Saturday I took a bath, shaved my legs and armpits, and then showered to make sure I was extra clean. For anyone that knows me (and not even well), you know that I am, what one may call an infrequent bather. It’s weird because I actually do really enjoy showers, and used to take one every morning before school. Although now that I think about it, it was more about waking up versus being sure I was squeaky clean. Since I never wore makeup and had uniforms (pretty abnormal for public school in the 90s) and my mom would make my breakfast and lunch each day, the only thing I had to do was roll out of bed, and make it school on time (read: late). I may regret sharing this with you, but back then I didn’t even have to turn on my own shower—my parents knew I hated wasting water and would get out of bed purely out of principle. It rarely was about being clean.

Nowadays, when it comes to making a choice between an extra 10 minutes of sleep, mindless toilet scrolling through social media, then getting somewhere on time (read: late) with good coffee in hand OR showering, I mean, the option should be really clear.

Something was different Saturday. Life in this moment feels like it is getting turned upside down for me. So much of what I know to be my security, my joy, my identity is shifting in a really painful way and what feels like unexpectedly. I don’t think I’ve ever understood what real vulnerability is until now, reaching out to family and friends, new and old, to say that I need their support and presence and all that I have to offer is a bucket of tears and nonsense babbling. Every single person has shown up again and again and again.

Last Wednesday a friend called me to check in and let me know that she and her family were around if I needed it. Thursday I got off work and couldn’t think straight, but I did know that I had to take her up on the offer. Immediately. So I cry-called her, mumbled something about not being alone (somehow she understood), and within 10 minutes was in the car driving an hour and 45 minutes to do not much more than I would have done at home, but in the company of those that are seeing me, that know me, that love me.

The same thing happened again Saturday. I went to bed late after a 9 hour shift on my feet with a sprained ankle (that had started to bruise from overuse—winning all around), and woke up knowing I had to go back to see them, to tend to my soul simply by being in good company.

I didn’t feel the same urgency to rush out the door the way I had 2 days earlier. For some reason before I left I needed to take time to bathe, shower, and to shave. (As an aside, I don’t feel like I have to shave. I just like to, ya know, once every six months. I’m all about shave at your own pace or no shaving at all depending on each person's preference. You do you, be empowered, embrace the hair you’ve been given and let’s shift some cultural expectations and norms while we’re at it.)

Saturday showering and shaving represented something else for me. A do-over.

As kids, do-overs were a normal part of playing and learning. Messing up and trying again. There was an unexpected interference, so it’s a chance to do it one more time. As an adult I have realized that life doesn’t really give you do-overs, well, at least not in the ways I think most of us may want them. (Neither do polaroids.) The reality is that we have to live with the choices we make, our words, our actions, their impact on ourselves, on others, on the world. (Can we just talk about single-use plastic for a minute, climate change, and institutionalized racism in America? Case in point.) Everything we say and do matters and we must be mindful of it—speaking our truths, advocating for justice, taking time to listen to each other (even though we may not agree), owning our mistakes, being present, caring for our communities. It all has a ripple effect. No do-over. Just be-better. And we must be better.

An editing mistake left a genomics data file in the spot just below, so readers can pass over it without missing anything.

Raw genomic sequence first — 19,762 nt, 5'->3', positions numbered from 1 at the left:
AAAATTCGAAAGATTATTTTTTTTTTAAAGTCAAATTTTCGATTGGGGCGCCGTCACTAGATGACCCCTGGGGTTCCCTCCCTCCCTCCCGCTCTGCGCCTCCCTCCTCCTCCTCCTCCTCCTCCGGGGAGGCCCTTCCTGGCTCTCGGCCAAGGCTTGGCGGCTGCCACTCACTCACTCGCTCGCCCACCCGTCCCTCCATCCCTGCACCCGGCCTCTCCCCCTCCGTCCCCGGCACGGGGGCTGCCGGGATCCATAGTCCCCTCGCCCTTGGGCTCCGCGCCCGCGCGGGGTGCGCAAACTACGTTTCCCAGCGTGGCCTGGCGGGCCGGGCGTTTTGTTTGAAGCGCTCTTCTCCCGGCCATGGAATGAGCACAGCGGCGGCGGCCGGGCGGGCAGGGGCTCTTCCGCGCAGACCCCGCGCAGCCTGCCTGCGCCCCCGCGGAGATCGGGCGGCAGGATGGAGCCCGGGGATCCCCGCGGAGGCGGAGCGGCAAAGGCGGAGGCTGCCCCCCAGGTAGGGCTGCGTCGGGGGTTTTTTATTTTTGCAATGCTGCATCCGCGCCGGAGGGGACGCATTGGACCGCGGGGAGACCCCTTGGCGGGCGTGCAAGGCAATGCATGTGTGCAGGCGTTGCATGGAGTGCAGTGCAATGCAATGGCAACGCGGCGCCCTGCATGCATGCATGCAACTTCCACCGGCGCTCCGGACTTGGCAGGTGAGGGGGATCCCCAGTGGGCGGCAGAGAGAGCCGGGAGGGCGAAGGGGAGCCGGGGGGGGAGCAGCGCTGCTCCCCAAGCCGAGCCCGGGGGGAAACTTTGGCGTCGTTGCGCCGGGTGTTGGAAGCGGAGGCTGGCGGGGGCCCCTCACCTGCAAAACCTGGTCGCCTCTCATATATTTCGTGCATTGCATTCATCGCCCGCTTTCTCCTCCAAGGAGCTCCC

Right now I want a do-over. I recognize what the reality is and all I want is to flip it and reverse it. I call interference, but nothing and no one can or will give me a do-over.

Except for myself.

I have the opportunity to give me a do-over, a “try again”, a second shot. It won’t be in the way that I want, but it could be in the way I may need. And it may not be in the way that I need, but it will be an opportunity for me grow, simply by starting over.

By showering and shaving, I was telling myself that I can start over, even if it is in the smallest, most insignificant way. Although 99.9% of things are out of my control, there is .1% that I can control and that is my do-over. It is me taking care of myself. It is me being vulnerable and asking for help from people. It is me learning to be aware of and feel my feelings. It is me discovering more about who I am, how to get in tune with me, and how to make space and take up space and yield space when necessary. It is me remembering that a deep breath can bring me back and provide some calm in the midst of utter confusion and heartbreak.

Two days later my legs are still pretty smooth, but my armpits are getting a little ripe. I’m staring out the window at a perfect half moon, which feels a lot like I do today. Halfway full of light and shining, halfway dark and grieving. My do-over today isn’t going to be in a shower (sorry anyone that has been near me and smelled my armpits). My do-over is in the gentleness that I give myself in this in-between. Like the half moon, ebbing and flowing from darkness to light, knowing that in being gentle with me in this process, I am starting over.